As New Zealand heads into its main wool production season, weak overseas demand for the fibre is likely to see the country's stockpiles rise to the highest level since the Global Financial Crisis eight years ago.
The market for crossbred wool, which accounts for about 80 percent of the national clip, is under pressure due to high levels of finished inventory in China, a shrinking Chinese manufacturing sector, weak European demand following the Brexit vote, and continued competition from synthetic fibres.
Prices for some out-of-favour wool types are at their lowest level in more than a decade, says Malcolm Ching, an executive at New Zealand Wool Services International, the nation's largest wool exporter.
He estimated farmer returns for crossbred wools would be between 30-to-40 percent lower than the past two seasons.
New Zealand wool exports for the 11 months through November were worth $614 million, 19 percent below the same period last year when booming demand for the fibre saw New Zealand exceed its annual quota allowance to China three months early.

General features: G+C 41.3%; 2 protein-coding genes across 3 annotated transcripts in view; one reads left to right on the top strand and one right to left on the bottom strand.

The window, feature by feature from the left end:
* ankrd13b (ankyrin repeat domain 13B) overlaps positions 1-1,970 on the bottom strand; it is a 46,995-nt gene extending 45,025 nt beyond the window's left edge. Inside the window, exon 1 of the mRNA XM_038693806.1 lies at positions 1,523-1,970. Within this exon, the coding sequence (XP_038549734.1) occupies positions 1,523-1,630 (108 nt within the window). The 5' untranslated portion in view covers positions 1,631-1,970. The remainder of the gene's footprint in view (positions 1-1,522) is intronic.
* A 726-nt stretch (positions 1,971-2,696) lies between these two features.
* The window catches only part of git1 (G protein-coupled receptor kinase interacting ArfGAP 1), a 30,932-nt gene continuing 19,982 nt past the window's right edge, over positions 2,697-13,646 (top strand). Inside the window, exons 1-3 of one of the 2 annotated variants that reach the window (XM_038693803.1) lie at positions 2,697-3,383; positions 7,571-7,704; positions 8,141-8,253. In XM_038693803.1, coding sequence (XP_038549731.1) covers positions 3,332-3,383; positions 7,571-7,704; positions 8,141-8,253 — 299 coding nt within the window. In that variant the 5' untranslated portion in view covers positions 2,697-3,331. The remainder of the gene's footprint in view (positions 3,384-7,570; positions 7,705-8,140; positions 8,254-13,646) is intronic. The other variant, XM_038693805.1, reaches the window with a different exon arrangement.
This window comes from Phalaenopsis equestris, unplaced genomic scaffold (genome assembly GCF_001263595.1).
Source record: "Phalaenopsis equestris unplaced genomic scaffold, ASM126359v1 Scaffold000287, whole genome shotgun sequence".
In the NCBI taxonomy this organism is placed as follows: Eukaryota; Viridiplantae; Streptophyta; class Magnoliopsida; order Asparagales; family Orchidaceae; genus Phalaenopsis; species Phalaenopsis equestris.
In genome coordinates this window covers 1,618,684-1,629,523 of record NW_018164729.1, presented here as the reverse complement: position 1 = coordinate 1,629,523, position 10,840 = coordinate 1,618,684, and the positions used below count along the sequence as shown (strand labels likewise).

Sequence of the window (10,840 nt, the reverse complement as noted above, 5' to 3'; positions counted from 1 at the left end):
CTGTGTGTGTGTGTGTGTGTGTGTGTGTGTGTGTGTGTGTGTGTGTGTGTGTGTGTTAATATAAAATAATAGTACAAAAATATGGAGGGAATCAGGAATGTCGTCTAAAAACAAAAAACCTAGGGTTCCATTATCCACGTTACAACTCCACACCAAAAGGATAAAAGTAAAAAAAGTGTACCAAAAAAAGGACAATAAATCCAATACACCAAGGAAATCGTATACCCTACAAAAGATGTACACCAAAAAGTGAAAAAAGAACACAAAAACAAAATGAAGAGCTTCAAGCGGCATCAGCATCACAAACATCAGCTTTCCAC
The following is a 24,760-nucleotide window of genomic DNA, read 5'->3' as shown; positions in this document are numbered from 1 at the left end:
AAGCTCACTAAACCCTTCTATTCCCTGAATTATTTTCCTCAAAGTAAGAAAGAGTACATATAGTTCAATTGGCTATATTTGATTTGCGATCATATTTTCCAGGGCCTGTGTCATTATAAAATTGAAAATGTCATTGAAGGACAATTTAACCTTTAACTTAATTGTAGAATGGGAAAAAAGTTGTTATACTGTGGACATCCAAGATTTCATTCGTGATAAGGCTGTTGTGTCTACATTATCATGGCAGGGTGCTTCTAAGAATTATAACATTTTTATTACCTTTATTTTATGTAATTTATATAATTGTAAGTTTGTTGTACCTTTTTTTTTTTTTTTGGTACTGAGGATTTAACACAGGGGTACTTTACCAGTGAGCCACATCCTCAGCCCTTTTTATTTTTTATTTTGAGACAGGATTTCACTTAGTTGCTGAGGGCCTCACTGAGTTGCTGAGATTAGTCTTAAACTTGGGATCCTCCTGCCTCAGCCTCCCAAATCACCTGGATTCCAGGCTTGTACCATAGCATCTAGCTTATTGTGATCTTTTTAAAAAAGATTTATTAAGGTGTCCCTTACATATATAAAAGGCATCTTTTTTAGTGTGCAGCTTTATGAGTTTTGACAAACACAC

Wool exports to China, the largest buyer of New Zealand wool, were down 32 percent to $293m in the 11 months through November compared with the same period last year.
China has stockpiles of processed wool, which combined with an environmental crackdown on mills had dented current demand for the fibre, Mr Ching said.
Some farmers had refused to sell their wool at lower prices, and with limited space in shearing sheds, brokers and private merchants were scrambling for storage space.
"We have been operating over the last few seasons very much from a hand-to-mouth scenario so most people haven't held onto additional storage," Mr Ching said.
"Now that we get into a scenario where wool is likely to be stored, it could become an issue with where it is going to be stored."
Mr Ching said the wool industry last faced wool storage issues when prices were depressed during the Global Financial Crisis.